MD Genealogy Society luncheon and Walking Tour of Green Mount Cemetery

Ed and I attended the Winter into Spring luncheon sponsored by the Maryland Genealogical Society last weekend. We had a very nice lunch at Michael’s Restaurant on Eastern Avenue in Baltimore City. There were tables of 8 and we really enjoyed the conversation with everyone at our table. It was interesting that we had connections through the library world and through Johns Hopkins.

The speaker was Baltimore historian and educator, Wayne Schaumburg, and he spoke about “Baltimore: The Monumental City”. He always has interesting information about Baltimore and this time he talked about some of the monuments around town. Wayne has a website called “Wayne’s Guide to Talks, Walks, and Tours of Baltimore.”

Ed and I decided to sign up for Wayne’s tour of Green Mount Cemetery in May. The information below is from his website.

The next set of walking tours through historic Green Mount Cemetery will take place on Saturday, May 7, 14, 21, 28. - $Opened in 1839 as the city’s first urban-rural cemetery, Green Mount is the final resting place of Johns Hopkins, Enoch Pratt, William and Henry Walters, Mary Elizabeth Garrett, Theodore McKeldin, John Wilkes Booth, Betsy Patterson, Walter Lord, and other famous Marylanders. Tours begin at 9:30 a.m. from the main gate located at Greenmount Avenue and East Oliver Street, and are led by Baltimore historian and educator Wayne R. Schaumburg. Reservations are required. For information, call 410-256-2180, or email:

Posted in Conferences/Workshops | Tagged , ,

What gift that you received for Christmas is your favorite for genealogy purposes?

Last week’s mission from Randy Seaver over at Genea-Musings was:

“What gift that you received for Christmas is your favorite for genealogy purposes? Book, magazine, hardware, software, website subscription, research time – what was it, and how will it affect your genealogy research?”

I have an ongoing quest to untangle the lives of several men with the same name during the same time period and in the same location. What a challenge!  My “gift” was the result of an act of genealogical sharing that resulted in a couple of chunks being knocked out of one of my brick walls. Thank you John McCoy!

As background, I used the will of John Ward “Inspector” in a recent ProGen Study Group assignment. My group members suffered through helping me decipher and transcribe a poor copy of his will which had been printed from microfilm at the Maryland State Archives. I learned a lot from that assignment but I still didn’t know the name of John’s deceased wife.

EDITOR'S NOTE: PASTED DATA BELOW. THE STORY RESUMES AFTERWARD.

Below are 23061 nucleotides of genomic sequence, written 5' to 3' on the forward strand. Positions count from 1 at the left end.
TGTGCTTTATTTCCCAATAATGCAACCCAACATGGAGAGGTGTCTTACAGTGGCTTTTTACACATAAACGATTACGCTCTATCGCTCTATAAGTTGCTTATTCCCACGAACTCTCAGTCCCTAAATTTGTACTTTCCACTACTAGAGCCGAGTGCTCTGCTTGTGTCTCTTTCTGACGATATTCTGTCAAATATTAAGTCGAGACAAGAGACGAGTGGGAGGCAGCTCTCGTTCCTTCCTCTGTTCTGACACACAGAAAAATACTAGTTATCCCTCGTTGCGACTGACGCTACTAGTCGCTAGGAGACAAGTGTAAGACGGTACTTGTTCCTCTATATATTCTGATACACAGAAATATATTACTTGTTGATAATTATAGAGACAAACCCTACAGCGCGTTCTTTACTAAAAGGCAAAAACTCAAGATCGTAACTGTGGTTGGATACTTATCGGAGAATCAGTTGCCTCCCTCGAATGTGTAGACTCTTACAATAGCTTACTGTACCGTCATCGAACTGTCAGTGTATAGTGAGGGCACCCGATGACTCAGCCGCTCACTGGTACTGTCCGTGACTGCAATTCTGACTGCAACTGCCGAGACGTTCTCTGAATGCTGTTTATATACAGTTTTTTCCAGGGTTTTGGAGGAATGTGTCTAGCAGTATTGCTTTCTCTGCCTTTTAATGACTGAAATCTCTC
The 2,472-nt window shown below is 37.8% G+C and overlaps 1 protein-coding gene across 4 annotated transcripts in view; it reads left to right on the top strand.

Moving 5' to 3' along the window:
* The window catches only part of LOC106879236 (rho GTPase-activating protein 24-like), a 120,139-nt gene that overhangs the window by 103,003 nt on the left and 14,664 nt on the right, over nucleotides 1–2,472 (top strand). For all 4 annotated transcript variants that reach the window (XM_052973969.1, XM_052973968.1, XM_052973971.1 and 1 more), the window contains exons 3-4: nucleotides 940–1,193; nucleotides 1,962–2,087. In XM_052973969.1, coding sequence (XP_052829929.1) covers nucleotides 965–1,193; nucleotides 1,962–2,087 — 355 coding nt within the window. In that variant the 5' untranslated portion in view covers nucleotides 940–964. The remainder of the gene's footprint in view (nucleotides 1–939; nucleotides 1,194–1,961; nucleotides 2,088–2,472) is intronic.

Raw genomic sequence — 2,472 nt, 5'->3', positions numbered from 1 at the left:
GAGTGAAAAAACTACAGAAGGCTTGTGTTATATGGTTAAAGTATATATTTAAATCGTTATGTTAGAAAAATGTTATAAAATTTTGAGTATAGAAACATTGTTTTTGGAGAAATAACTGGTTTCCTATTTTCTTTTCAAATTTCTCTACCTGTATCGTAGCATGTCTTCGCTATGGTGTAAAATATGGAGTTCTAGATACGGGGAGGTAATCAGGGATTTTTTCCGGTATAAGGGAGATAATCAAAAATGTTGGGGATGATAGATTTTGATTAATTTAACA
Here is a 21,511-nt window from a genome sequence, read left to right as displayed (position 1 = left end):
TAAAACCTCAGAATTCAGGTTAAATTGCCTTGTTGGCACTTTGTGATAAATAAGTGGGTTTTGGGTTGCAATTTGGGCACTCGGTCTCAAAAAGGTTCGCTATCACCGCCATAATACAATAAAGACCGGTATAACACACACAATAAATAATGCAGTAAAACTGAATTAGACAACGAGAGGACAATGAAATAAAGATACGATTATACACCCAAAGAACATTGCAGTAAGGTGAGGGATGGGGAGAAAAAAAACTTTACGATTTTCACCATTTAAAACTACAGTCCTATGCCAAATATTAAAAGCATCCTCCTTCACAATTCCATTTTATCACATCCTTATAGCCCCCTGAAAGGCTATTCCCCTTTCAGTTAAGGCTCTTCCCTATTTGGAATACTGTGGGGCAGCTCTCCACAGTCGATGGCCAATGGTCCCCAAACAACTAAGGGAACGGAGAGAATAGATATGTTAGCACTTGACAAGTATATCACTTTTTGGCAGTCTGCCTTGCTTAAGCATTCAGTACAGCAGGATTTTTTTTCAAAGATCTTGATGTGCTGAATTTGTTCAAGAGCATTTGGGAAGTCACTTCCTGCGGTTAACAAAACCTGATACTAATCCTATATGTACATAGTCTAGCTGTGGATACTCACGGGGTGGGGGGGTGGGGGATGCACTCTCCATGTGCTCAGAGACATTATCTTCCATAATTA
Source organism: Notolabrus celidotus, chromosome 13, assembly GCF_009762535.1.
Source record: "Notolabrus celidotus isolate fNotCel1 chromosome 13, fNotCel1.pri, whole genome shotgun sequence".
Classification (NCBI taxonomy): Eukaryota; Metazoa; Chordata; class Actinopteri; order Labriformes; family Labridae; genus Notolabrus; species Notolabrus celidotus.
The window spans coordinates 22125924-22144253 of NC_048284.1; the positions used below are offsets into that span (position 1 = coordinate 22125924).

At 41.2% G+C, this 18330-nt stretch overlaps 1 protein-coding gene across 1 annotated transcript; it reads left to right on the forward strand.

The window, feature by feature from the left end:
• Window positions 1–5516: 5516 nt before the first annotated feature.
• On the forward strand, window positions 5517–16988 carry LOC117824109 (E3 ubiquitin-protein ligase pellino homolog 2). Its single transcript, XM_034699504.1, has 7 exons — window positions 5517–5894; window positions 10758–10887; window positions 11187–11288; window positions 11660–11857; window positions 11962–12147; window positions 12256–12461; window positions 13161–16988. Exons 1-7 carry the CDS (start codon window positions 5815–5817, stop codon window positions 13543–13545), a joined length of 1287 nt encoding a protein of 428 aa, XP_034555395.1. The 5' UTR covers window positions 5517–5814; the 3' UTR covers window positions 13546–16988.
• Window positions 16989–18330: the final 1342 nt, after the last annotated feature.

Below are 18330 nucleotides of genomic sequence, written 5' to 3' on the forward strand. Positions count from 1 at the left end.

Last week I stumbled on “Cecil County, Maryland Wills 1777-1810”. This was a PDF posted by John McCoy. He borrowed a copy of the microfilm of Cecil County wills with Books CC 3 to FF 6 from the Family History Library and briefly abstracted the information and posted it on his website.  It is meant to be used as a finding aid to the full text on the microfilm.

The abstracted will of John Ward’s longtime friend and neighbor, Alexander McCloud, finally gives me the information I have been seeking for several years! This is a great example of why it is so important to research the friends, associates and neighbors (FAN club) of your ancestor.

I first noticed Alexander McCloud with John Ward (Inspector) on the 1766 tax list for Bohemia Hundred in Cecil County, Maryland. You can see that in this one small area there are four men with the same name. Fortunately they have identifiers that help to single them out.

1766 Tax List for Bohemia Hundred
Nathaniel Ward and 2 negroes
William Ward, Robert Pennington and 5 negroes
John Ward (son of Henry), William Hawkins and 5 negroes
John Ward (Surveyor), Richard Brown, William Calloishon and 6 negroes
John Ward (Inspector), Alexander McClouds, 4 negroes and 2 dogs.
John Veazey Ward, 6 negroes and 2 dogs

He also appears on the Assessment of 1783 for Cecil County, Maryland.

Alexander McCloud. CE 1st District, p. 6. MSA S 1161-3-7    1/4/5/46

Alexander McCloud(s)/McLoude then appears in the will for John Ward (Inspector). The abstract  of John Ward’s will was obtained from John McCoy’s document. As I mentioned earlier, I carefully transcribed this will from my poor microfilm copy. John McCoy was working from a different microfilm copy which must have been much easier to read! His abstract includes a son named William that I did not see in my copy! Obviously I need to look at the original of this will.  This new (to me) son named William may actually be the William Ward I was never able to place before. [William Ward (b. abt 1750) m. Rachel Ricketts (1752-1790).] One more project for 2011.

John Ward ―inspector (p. 81), 14 oct 1785, sons John, George, William, daughter Sarah Etherington, daughter Susannah Evertson. Executors sons John and George. Witnesses John Ward son of John, Joseph Stockton, Alexander McLoude. Proved 08 dec 1785.

Then I found the will for Alexander McCloud in John McCoy’s list of abstracts. I’m not sure I ever would have looked for it but Alexander McCloud’s will names John and William as sons of John and Henrietta Mary Ward. Could Henrietta Mary be a daughter of Alexander McCloud? Again, I need to obtain a copy of the original will and the administration of the estate to get more complete information.